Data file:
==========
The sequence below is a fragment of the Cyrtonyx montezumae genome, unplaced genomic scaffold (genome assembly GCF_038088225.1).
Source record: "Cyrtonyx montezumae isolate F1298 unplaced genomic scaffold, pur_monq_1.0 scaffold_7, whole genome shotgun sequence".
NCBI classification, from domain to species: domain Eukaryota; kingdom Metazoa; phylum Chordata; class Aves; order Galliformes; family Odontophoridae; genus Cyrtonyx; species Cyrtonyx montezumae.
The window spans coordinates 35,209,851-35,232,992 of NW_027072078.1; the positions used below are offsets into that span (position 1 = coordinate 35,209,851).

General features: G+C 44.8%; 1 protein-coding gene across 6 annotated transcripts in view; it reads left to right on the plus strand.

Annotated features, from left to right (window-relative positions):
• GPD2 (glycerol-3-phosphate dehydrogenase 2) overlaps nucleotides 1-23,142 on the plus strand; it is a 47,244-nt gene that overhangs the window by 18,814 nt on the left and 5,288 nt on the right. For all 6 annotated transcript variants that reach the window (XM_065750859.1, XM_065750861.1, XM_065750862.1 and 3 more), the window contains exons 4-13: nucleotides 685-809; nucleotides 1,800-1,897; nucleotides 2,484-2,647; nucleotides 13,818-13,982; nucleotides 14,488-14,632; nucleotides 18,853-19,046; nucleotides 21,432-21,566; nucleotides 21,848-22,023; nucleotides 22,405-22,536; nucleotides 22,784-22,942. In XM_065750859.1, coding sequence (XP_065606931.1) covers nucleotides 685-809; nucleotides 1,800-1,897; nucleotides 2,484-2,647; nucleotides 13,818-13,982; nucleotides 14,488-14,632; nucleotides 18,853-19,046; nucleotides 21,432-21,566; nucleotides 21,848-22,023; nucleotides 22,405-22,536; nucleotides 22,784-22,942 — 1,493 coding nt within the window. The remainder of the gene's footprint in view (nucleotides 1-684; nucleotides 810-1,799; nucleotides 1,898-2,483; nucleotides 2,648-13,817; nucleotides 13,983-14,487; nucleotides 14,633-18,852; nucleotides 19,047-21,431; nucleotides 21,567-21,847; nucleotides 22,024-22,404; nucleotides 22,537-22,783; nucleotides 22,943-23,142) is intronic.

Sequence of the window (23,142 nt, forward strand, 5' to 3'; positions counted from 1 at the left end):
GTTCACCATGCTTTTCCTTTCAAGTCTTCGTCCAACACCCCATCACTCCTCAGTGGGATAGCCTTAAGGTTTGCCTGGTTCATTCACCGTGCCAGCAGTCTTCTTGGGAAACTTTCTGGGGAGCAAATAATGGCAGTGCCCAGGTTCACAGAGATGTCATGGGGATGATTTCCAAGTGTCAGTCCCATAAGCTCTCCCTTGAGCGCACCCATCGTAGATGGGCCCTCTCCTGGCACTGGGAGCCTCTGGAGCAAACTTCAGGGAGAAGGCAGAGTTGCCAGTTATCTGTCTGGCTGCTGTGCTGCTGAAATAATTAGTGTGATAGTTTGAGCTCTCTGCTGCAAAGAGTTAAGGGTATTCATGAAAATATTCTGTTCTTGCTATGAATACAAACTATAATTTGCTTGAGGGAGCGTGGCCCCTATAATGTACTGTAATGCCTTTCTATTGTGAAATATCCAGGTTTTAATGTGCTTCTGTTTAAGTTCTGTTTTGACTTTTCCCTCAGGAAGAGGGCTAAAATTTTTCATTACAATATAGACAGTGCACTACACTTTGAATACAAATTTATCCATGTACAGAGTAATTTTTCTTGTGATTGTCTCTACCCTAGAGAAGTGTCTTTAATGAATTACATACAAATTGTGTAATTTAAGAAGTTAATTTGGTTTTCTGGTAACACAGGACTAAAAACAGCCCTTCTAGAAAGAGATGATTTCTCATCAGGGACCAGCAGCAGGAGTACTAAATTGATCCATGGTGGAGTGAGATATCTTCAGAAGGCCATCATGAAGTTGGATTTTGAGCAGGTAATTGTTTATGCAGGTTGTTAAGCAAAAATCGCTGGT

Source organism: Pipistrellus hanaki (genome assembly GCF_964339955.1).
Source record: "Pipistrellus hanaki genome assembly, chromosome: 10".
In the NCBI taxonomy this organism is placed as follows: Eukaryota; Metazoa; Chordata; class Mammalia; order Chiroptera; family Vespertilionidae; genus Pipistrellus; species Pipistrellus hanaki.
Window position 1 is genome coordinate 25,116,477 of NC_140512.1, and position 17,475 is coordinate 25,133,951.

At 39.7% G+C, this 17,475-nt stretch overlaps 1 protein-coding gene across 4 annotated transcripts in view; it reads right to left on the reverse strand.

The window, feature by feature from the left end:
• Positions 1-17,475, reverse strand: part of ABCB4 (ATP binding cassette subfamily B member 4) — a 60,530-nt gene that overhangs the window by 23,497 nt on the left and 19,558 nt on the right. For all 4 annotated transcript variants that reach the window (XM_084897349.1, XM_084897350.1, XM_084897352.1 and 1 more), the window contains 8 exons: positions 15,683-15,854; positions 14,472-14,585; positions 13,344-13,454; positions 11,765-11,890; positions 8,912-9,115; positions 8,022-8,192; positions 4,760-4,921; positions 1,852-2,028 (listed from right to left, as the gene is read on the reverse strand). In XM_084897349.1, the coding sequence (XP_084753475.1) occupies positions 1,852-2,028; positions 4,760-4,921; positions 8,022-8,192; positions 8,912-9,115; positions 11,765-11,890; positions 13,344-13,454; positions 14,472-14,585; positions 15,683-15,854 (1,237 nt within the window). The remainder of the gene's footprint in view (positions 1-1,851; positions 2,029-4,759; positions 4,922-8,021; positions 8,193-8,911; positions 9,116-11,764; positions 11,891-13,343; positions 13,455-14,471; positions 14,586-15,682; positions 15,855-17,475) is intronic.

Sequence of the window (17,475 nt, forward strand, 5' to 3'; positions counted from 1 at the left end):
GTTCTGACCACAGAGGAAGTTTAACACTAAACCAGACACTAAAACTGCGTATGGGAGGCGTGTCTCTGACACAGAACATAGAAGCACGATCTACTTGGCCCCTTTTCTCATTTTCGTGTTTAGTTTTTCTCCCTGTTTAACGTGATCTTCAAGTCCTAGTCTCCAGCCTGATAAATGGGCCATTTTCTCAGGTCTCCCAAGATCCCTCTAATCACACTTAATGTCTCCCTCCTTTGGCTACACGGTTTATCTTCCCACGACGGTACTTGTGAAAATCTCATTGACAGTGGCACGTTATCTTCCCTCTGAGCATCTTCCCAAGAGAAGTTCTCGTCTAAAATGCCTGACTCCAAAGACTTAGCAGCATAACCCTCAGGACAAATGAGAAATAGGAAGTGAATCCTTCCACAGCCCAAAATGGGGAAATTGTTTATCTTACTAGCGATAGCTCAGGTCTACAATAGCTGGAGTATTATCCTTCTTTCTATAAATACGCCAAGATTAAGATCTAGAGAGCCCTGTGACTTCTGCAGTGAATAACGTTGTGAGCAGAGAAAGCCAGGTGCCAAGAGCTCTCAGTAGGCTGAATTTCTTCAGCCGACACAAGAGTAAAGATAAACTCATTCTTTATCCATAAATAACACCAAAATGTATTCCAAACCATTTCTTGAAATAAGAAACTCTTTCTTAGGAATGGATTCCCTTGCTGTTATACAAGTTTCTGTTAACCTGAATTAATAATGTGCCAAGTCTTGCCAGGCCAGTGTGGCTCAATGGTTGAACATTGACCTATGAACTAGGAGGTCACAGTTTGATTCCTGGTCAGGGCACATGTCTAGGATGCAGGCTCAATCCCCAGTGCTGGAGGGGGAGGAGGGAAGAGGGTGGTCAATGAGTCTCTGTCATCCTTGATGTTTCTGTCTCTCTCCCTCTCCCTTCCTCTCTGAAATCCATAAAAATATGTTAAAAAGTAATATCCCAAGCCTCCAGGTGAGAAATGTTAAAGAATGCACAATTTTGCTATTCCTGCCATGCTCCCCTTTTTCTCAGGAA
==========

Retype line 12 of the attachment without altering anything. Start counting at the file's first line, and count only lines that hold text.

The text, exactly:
In the NCBI taxonomy this organism is placed as follows: Eukaryota; Metazoa; Chordata; class Mammalia; order Chiroptera; family Vespertilionidae; genus Pipistrellus; species Pipistrellus hanaki.